I was particularly struck by the way in which every meeting, every class, and every rehearsal begins with everyone taking hands and engaging in prayer, not just for the task at hand, but for any other concerns people might bring. I had been taken aback when, at the end of my first phone conversation with a choir administrator, she asked if we could conclude in prayer. Conclude a phone call with prayer? This was clearly a different kind of community! One of the many special parts of my time at Allen Temple was being a part of their sacramental life, witnessing three baptisms and receiving communion (which is celebrated only on the first Sunday of each month). The baptismal rite, not surprisingly, takes place front and center; above the choir is a baptismal pool. I saw three candidates profess their faith and be immersed three times each, in the name of the Trinity. But the rite was simplicity itself. Being reserved in the Baptist tradition to adults making a commitment in their own name to follow Christ, the depth of the process for receiving new believers is allowed to speak for itself. The liturgical act is much briefer than ours, requiring only the congregation’s prayerful presence, not an outwardly active role in the rite.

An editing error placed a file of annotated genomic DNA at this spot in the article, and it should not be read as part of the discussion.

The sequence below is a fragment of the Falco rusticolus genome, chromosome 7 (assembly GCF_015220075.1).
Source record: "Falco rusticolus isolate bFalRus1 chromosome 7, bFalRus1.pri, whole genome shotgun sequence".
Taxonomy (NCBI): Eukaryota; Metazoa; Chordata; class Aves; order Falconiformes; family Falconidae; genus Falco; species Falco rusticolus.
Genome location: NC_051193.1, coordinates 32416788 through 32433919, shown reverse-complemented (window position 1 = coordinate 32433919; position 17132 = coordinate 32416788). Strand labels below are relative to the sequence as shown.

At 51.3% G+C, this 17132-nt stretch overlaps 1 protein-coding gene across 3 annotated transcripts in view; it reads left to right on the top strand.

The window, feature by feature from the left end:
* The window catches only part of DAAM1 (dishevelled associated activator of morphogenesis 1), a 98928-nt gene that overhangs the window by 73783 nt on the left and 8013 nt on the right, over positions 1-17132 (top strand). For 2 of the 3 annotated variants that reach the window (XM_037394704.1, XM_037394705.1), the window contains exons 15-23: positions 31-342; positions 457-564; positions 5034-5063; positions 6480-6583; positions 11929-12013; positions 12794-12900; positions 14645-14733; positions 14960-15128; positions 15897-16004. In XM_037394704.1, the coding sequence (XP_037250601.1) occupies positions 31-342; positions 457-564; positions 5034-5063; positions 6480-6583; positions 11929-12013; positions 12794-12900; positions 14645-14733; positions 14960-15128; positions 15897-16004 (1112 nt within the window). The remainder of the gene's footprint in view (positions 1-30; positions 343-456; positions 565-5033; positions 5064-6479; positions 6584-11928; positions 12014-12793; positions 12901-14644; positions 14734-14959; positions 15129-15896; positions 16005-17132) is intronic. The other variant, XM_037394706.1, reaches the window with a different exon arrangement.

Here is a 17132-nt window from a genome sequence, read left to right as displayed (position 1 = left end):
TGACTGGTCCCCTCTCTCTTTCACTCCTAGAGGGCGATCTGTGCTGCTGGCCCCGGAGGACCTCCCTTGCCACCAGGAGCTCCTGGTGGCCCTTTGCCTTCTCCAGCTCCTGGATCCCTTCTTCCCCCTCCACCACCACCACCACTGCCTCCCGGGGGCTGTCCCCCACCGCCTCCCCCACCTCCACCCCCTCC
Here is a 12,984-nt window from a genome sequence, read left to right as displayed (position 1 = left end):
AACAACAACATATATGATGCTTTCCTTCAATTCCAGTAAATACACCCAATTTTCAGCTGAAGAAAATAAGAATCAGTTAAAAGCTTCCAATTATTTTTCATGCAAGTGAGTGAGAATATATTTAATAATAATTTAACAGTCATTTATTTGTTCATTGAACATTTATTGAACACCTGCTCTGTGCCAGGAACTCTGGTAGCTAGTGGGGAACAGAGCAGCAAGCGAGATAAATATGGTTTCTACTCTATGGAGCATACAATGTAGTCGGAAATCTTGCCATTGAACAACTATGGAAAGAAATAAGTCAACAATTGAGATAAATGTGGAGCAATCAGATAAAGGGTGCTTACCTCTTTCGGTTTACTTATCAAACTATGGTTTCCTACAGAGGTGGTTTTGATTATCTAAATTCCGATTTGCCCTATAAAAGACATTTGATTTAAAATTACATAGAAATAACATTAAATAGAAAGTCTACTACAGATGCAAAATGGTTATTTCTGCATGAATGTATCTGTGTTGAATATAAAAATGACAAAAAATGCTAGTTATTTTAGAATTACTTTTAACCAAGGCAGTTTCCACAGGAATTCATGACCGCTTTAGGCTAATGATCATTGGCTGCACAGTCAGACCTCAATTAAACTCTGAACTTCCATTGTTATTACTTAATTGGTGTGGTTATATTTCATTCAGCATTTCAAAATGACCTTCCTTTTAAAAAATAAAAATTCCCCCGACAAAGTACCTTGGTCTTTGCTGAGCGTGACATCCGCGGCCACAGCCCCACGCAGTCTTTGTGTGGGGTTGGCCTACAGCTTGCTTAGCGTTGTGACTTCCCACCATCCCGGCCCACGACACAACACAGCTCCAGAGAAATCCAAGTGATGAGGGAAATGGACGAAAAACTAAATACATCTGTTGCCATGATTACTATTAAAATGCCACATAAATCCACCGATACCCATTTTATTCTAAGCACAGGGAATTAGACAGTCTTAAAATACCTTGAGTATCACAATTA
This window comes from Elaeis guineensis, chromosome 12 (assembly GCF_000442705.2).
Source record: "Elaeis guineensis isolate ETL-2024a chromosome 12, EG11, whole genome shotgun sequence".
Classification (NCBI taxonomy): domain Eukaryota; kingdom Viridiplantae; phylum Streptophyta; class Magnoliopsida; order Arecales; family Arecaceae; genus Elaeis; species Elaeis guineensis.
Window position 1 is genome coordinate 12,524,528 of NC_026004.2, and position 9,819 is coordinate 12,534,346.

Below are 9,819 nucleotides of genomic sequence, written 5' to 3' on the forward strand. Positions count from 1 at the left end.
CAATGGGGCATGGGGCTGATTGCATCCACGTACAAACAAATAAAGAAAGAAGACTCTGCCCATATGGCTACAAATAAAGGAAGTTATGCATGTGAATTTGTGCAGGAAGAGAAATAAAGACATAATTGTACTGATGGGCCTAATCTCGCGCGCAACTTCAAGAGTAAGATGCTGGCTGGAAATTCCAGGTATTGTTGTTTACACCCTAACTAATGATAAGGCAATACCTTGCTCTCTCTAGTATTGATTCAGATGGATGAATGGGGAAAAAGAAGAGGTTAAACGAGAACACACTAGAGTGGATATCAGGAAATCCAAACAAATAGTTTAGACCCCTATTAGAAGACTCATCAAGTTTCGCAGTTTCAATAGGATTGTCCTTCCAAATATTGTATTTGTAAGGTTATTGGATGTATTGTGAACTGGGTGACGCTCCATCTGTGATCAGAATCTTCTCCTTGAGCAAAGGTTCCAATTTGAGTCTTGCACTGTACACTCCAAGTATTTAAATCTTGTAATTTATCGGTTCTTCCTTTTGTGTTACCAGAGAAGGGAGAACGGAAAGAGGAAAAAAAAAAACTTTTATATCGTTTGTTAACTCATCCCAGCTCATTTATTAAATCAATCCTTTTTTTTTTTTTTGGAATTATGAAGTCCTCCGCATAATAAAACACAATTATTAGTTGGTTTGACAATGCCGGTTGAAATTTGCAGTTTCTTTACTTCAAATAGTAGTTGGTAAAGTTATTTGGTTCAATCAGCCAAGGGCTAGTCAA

I also had the privilege of singing with the choir on the first Sunday of February, which tied two special occasions together. To begin with, the first Sunday of each month is when they celebrate Communion; it is not a weekly celebration, but rather, that monthly practice is nearly universal in the Baptist tradition. Reception of the sacrament is quite different as well, with wafers and small cups of grape juice coming down each pew so the worshipers may all eat and drink at the same time. It’s a very different – and very powerful – understanding of what it means to receive the bread and cup.